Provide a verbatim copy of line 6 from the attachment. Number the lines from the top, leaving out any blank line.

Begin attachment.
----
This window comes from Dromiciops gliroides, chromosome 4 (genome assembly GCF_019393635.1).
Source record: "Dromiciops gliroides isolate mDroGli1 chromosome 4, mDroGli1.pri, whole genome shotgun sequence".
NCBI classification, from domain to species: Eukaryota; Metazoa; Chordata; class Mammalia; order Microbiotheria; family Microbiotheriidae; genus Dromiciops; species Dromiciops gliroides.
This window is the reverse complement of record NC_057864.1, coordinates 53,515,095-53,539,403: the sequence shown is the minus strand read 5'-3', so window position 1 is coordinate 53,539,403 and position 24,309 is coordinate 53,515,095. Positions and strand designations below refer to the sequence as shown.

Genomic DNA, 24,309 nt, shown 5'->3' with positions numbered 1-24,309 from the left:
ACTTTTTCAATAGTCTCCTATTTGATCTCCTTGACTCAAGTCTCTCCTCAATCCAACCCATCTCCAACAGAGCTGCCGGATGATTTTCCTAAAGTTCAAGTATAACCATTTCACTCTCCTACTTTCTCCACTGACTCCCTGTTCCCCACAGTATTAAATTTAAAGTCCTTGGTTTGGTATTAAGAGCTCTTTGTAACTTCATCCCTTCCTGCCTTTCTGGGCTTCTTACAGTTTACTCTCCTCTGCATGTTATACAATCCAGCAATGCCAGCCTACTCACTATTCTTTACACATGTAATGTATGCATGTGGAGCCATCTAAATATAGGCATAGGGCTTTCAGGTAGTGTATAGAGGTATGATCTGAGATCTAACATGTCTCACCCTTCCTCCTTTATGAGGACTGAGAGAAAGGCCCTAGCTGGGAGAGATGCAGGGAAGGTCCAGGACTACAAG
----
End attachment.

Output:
ACTTTTTCAATAGTCTCCTATTTGATCTCCTTGACTCAAGTCTCTCCTCAATCCAACCCATCTCCAACAGAGCTGCCGGATGATTTTCCTAAAGTTCAAGTATAACCATTTCACTCTCCTACTTTCTCCACTGACTCCCTGTTCCCCACAGTATTAAATTTAAAGTCCTTGGTTTGGTATTAAGAGCTCTTTGTAACTTCATCCCTTCCTGCCTTTCTGGGCTTCTTACAGTTTACTCTCCTCTGCATGTTATACAATCCAGCAATGCCAGCCTACTCACTATTCTTTACACATGTAATGTATGCATGTGGAGCCATCTAAATATAGGCATAGGGCTTTCAGGTAGTGTATAGAGGTATGATCTGAGATCTAACATGTCTCACCCTTCCTCCTTTATGAGGACTGAGAGAAAGGCCCTAGCTGGGAGAGATGCAGGGAAGGTCCAGGACTACAAG